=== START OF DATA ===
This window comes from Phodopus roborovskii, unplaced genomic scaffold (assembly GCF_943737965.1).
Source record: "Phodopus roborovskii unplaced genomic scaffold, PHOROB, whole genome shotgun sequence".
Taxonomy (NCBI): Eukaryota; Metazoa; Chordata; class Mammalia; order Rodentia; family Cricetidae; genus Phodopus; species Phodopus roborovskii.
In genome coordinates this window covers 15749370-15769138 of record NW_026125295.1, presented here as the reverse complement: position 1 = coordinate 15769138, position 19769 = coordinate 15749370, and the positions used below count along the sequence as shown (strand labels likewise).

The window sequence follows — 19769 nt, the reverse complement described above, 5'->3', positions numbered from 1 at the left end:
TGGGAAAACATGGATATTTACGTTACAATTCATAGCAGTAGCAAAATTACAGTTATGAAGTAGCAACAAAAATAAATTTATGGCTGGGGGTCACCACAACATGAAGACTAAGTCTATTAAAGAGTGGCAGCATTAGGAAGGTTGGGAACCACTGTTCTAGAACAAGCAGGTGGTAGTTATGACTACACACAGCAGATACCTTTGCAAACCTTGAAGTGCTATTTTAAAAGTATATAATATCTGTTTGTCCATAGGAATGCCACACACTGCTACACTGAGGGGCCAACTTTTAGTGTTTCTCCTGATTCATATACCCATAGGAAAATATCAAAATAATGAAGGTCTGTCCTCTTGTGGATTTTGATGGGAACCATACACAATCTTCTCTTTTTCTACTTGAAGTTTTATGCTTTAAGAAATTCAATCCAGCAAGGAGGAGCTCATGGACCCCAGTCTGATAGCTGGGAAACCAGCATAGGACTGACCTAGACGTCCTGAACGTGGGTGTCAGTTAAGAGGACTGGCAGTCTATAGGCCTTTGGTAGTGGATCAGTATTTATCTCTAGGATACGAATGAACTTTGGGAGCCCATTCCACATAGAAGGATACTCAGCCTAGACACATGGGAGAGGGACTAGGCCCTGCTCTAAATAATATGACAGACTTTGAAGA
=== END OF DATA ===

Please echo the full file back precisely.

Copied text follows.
This window comes from Phodopus roborovskii, unplaced genomic scaffold (assembly GCF_943737965.1).
Source record: "Phodopus roborovskii unplaced genomic scaffold, PHOROB, whole genome shotgun sequence".
Taxonomy (NCBI): Eukaryota; Metazoa; Chordata; class Mammalia; order Rodentia; family Cricetidae; genus Phodopus; species Phodopus roborovskii.
In genome coordinates this window covers 15749370-15769138 of record NW_026125295.1, presented here as the reverse complement: position 1 = coordinate 15769138, position 19769 = coordinate 15749370, and the positions used below count along the sequence as shown (strand labels likewise).

The window sequence follows — 19769 nt, the reverse complement described above, 5'->3', positions numbered from 1 at the left end:
TGGGAAAACATGGATATTTACGTTACAATTCATAGCAGTAGCAAAATTACAGTTATGAAGTAGCAACAAAAATAAATTTATGGCTGGGGGTCACCACAACATGAAGACTAAGTCTATTAAAGAGTGGCAGCATTAGGAAGGTTGGGAACCACTGTTCTAGAACAAGCAGGTGGTAGTTATGACTACACACAGCAGATACCTTTGCAAACCTTGAAGTGCTATTTTAAAAGTATATAATATCTGTTTGTCCATAGGAATGCCACACACTGCTACACTGAGGGGCCAACTTTTAGTGTTTCTCCTGATTCATATACCCATAGGAAAATATCAAAATAATGAAGGTCTGTCCTCTTGTGGATTTTGATGGGAACCATACACAATCTTCTCTTTTTCTACTTGAAGTTTTATGCTTTAAGAAATTCAATCCAGCAAGGAGGAGCTCATGGACCCCAGTCTGATAGCTGGGAAACCAGCATAGGACTGACCTAGACGTCCTGAACGTGGGTGTCAGTTAAGAGGACTGGCAGTCTATAGGCCTTTGGTAGTGGATCAGTATTTATCTCTAGGATACGAATGAACTTTGGGAGCCCATTCCACATAGAAGGATACTCAGCCTAGACACATGGGAGAGGGACTAGGCCCTGCTCTAAATAATATGACAGACTTTGAAGA